Editor’s Note: MeriTalk reporter Morgan Lynch spent a full day at FCC headquarters meeting with the agency’s IT leadership to produce this candid, inside look at how they are adjusting to the agency’s new leadership and program priorities.


The IT team at the Federal Communications Commission has been working to re-prioritize its projects to align with the goals of the agency’s new leadership, which has forced officials to make tough decisions about modernization.

David Bray, the chief information officer at the FCC, and his team presented the projects that they are working on to Chairman Ajit Pai earlier this month to get his opinion on where the team should focus its efforts. Pai wants the IT team to focus on the development and back-end technology for the FCC’s actions including Mobility Fund Phase II and Connect America Fund Phase II, which serve to bring broadband to underserved areas.

“Chairman Pai is interested in reaching the people who can’t be reached,” said Christine Calvosa, deputy CIO for resiliency and technology at the FCC.

FCC CIO David Bray.

Pai also wants the FCC to have more online dashboards that increase the transparency of the agency. Pai’s goals have the IT team focusing on maintaining systems first, then ensuring the security of systems, and lastly, modernizing systems with any leftover time and money. This has led the IT leadership to discuss what needs to be modernized, what they’d like to modernize, and what should be modernized further down the road.

“It’s really that hard conversation,” said Calvosa. “We have to have it and make more decisions that way.”

Another challenge that the IT department has faced is putting hiring for certain positions on hold because of the Federal hiring freeze. MeriTalk reported earlier this month that Pai admitted that he had yet to study the impact of the hiring freeze on his agency. However, the FCC has been able to hire cybersecurity professionals because of the exceptions outlined in the executive order.

“Of course we’re fully supportive but it’s caused us to adjust a bit,” said John Skudlarek, deputy CIO for management at the FCC.

One of the groups within the FCC’s IT department works individually with each bureau to set priorities and work on the IT projects that will contribute to their missions. Rich Mansfield, associate CIO for stakeholder relations, said that the department receives constant requests for new solutions but often they don’t have the time or the money to tackle every problem. Mansfield said that his goal is to have the bureaus rank their priorities and if there is money left over at the end of the year, the IT team can focus on projects that are further down the list.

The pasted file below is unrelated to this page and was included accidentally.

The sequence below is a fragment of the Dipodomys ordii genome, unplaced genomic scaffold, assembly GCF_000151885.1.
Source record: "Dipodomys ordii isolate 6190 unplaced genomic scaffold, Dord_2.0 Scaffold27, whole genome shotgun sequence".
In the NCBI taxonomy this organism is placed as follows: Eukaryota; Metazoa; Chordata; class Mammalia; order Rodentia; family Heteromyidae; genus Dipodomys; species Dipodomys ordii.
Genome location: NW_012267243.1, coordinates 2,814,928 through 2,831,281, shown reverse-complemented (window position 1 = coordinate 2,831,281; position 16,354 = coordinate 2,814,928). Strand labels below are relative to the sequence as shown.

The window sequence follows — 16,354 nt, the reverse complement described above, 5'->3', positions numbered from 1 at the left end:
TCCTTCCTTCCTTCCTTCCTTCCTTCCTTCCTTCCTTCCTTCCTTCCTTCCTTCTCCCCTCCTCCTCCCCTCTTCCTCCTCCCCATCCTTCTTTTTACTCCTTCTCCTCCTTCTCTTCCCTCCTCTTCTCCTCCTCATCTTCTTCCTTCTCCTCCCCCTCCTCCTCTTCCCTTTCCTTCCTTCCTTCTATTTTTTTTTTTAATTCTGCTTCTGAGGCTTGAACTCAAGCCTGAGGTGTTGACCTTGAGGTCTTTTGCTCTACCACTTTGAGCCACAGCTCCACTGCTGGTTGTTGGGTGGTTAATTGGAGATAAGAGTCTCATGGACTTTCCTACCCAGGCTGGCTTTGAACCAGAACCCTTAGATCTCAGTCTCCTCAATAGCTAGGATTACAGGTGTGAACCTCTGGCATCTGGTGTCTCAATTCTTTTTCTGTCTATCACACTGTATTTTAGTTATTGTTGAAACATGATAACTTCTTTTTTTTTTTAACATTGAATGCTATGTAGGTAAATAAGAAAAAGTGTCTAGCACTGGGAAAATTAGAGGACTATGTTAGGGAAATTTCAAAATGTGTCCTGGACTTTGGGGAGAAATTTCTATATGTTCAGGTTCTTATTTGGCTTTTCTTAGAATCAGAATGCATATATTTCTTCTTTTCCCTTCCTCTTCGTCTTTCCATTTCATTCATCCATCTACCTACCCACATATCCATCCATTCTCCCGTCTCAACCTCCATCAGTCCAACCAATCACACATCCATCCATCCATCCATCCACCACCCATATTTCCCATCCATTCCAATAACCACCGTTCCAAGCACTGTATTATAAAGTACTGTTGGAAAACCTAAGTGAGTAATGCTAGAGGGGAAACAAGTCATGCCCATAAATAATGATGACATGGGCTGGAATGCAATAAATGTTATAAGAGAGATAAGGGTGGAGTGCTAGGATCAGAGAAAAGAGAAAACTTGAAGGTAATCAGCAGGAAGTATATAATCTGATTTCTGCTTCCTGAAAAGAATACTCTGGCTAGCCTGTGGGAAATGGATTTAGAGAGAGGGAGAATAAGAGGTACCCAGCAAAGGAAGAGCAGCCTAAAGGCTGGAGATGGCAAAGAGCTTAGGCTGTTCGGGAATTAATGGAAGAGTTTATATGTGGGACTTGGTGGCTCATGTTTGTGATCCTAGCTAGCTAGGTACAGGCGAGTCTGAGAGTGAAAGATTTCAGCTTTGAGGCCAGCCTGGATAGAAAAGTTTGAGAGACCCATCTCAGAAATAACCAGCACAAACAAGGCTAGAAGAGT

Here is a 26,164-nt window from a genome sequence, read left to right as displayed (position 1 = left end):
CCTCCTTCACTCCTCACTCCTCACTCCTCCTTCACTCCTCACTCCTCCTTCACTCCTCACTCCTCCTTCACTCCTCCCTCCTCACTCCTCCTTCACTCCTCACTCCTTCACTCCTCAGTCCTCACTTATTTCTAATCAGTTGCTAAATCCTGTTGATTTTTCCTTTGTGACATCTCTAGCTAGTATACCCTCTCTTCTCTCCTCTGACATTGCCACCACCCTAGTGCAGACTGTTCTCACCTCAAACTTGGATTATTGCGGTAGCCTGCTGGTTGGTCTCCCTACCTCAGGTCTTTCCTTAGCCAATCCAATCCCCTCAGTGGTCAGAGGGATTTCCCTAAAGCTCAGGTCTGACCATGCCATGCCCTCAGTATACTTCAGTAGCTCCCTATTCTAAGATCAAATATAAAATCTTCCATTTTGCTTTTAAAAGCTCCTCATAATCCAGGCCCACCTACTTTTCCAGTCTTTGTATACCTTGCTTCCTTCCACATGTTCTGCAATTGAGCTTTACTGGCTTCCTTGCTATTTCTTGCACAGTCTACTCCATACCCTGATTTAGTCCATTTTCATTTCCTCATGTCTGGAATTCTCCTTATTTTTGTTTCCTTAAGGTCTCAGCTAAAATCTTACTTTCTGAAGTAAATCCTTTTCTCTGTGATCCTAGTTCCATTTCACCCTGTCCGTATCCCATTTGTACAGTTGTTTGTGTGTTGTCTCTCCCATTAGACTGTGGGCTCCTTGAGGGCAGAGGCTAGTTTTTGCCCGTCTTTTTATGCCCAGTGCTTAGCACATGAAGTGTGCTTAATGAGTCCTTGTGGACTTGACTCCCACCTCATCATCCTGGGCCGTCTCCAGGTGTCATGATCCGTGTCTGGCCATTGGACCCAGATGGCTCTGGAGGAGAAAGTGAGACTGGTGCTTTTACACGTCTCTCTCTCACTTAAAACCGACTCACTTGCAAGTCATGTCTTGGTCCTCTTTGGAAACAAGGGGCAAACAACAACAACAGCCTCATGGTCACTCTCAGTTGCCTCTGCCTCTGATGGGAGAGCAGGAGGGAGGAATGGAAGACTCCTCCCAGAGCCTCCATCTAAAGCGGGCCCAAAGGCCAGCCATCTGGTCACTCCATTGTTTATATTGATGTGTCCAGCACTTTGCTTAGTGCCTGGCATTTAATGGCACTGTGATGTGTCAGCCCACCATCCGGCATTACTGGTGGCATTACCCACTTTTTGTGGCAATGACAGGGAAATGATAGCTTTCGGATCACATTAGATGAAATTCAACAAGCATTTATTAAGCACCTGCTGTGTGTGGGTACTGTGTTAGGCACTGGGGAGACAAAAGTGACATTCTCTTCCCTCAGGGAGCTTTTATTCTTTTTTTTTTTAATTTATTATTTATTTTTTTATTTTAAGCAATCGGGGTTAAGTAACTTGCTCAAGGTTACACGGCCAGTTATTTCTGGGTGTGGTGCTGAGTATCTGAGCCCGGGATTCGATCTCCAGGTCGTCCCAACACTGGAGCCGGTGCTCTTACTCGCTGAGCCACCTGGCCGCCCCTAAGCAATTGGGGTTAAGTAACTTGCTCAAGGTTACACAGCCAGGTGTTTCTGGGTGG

One project that Mansfield looks forward to working on is modernizing the FCC’s Equipment Authorizing System (EAS). Congress approved the money for modernizing the system last year during Congressional Reprogramming, which reallocated money that wasn’t used during the year. Congress is still going through the final steps to turn over the funds to the FCC.

Agencies spend about 80 percent of their IT funds on maintaining legacy systems.

“With the amount of money that we spend on maintaining systems, it only gives us a small amount of money to modernize,” said Sarah Millican, digital strategy adviser to the FCC’s CIO.

Another challenge of IT modernization is dealing with the change in agency culture that follows the change in system, according to Dustin Luan, senior adviser of innovation for the FCC. Employees get used to manipulating legacy systems in order to do their jobs and have a hard time adjusting to new applications. Luan said that sometimes employees spend all of their time trying to manipulate old systems that they don’t get much work done.

“They were able to hide work for the longest time,” Luan said. “We found a good amount of working bees not doing their jobs.”

Bray said that when the team wanted to update the FCC’s consumer complaints system, they found that the new application would change the nature of about eight people’s jobs. Bray worked with these employees to get them comfortable with the change, which allowed his team to focus on the technical aspects of modernizing the complaint system.

“Those people that had been threatened by change came back and said this is one of the best things that has ever happened to us,” Bray said. “It’s the role of the CIO to take those hits for the team.”

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Morgan Lynch
Morgan Lynch
Morgan Lynch is a Staff Reporter for MeriTalk covering Federal IT and K-12 Education.